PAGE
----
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  • Hakim Bey and Ontological Anarchism
  • Leonard Williams

At the most basic level, anarchism is fundamentally opposed to the existence of the state and the authority relations that the state codifies, legitimates, or represents.1 Although anarchism has been associated primarily with political and social movements of the nineteenth century, it has recently moved to the center of attention for both activists and theorists alike.2 Embracing domains beyond its time-honored focus on the state, contemporary anarchism constitutes a political culture manifesting itself in common forms of organization and political action, common ideological discourses, and common elements of material culture.3 Through it all, anarchism has retained its opposition to the presence of coercion and hierarchy in human affairs, its "negation of authority over anyone by anyone."4

In this essay, my aim is to explore one aspect of this political culture, namely, the theory and practice of "ontological anarchism"—a stance that regards anarchism less as a political program and more as an artistic practice. Drawing on the works of Hakim Bey, I examine ontological anarchism's principles as well as its critiques of other strains of political theory and practice. The focus will be on what problems ontological anarchism has confronted and on what apparent solutions it has offered. Tracing affinities between ontological [End Page 109] anarchism and other energetic radicalisms, as well as addressing debates among various advocates for anarchism, I seek to understand the merits of the sort of ideological position that proclaims "the triumph of life over dogma."5

Contemporary anarchists often express disdain for abstract or academic theory. As an action-based creed rather than an intellectual dogma, there is no shortage of people who can offer a definition or account of what anarchism is (and is not).6 It seems as though a person cannot be an anarchist without having to explain the nature of anarchism and of anarchists. Though there is no universal understanding of or single approach to anarchism, my aim here is not to forge one. Instead, my project rests upon the claim that, despite some distaste for academic theory among anarchists, there is nevertheless a significant role for reflexive thought. As Saul Newman notes, "Given the decline of Marxism as both a political and theoretical project—and given the desire for a politics that avoids statism, authoritarianism, class essentialism and economism—perhaps it is time to invoke the anarchist tradition, or at least reflect more seriously upon it as a radical political alternative."7 Indeed, the recent revival of anarchist theory and practice has spurred just such an effort to think seriously about this strain of thought.8 The point is not to argue endlessly about revolutionary theory or describe the infinite details of life in utopia. It is, rather, to engage in or contemplate those political actions that will actually make a difference in the struggles against what appear to be overlapping networks of domination.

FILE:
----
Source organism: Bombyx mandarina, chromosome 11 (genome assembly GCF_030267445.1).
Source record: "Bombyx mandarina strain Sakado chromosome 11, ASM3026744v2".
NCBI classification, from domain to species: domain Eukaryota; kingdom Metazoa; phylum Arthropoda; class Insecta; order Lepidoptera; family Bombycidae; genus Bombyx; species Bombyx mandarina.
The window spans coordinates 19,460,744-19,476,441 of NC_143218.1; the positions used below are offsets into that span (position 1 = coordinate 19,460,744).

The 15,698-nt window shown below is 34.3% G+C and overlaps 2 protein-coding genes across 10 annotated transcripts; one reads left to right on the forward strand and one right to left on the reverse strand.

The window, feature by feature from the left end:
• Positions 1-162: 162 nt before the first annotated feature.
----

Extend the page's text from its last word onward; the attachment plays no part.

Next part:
In what follows, I will first place Hakim Bey's ideas in the context of contemporary political thought. Once that context has been set, the goal will be to outline the core ideas that mark Bey's ontological anarchism and, then, to identify some major criticisms of it that have been advanced by others. In the final section, I will offer an assessment of Bey's project and his contributions to anarchist political thinking.

Context

In pursuit of a contemporary anti-authoritarian politics, the lives and concerns of anarchists have certainly been shaped by various political and intellectual forces. The movements in and around the New Left of the 1960s no doubt provided some stimulus for a revival of anarchist theory [End Page 110] and practice, as did the new social movements that flourished thereafter. Quite naturally, as these forces confronted an increasingly postindustrial and global economy, thinkers loosely grouped together under the rubric of poststructuralist theory tried to make sense of these forms of resistance. The result was that, by the late 1990s, there was enough evidence to claim that a paradigm shift had occurred within the anarchist tradition.9 One facet of this paradigm shift has been the emergence of a postanarchist tendency among any number of thinkers and...

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Additional Information

ISSN
1930-1197
Print ISSN
1930-1189
Pages
pp. 109-137
Launched on MUSE
2011-05-08
Open Access
No
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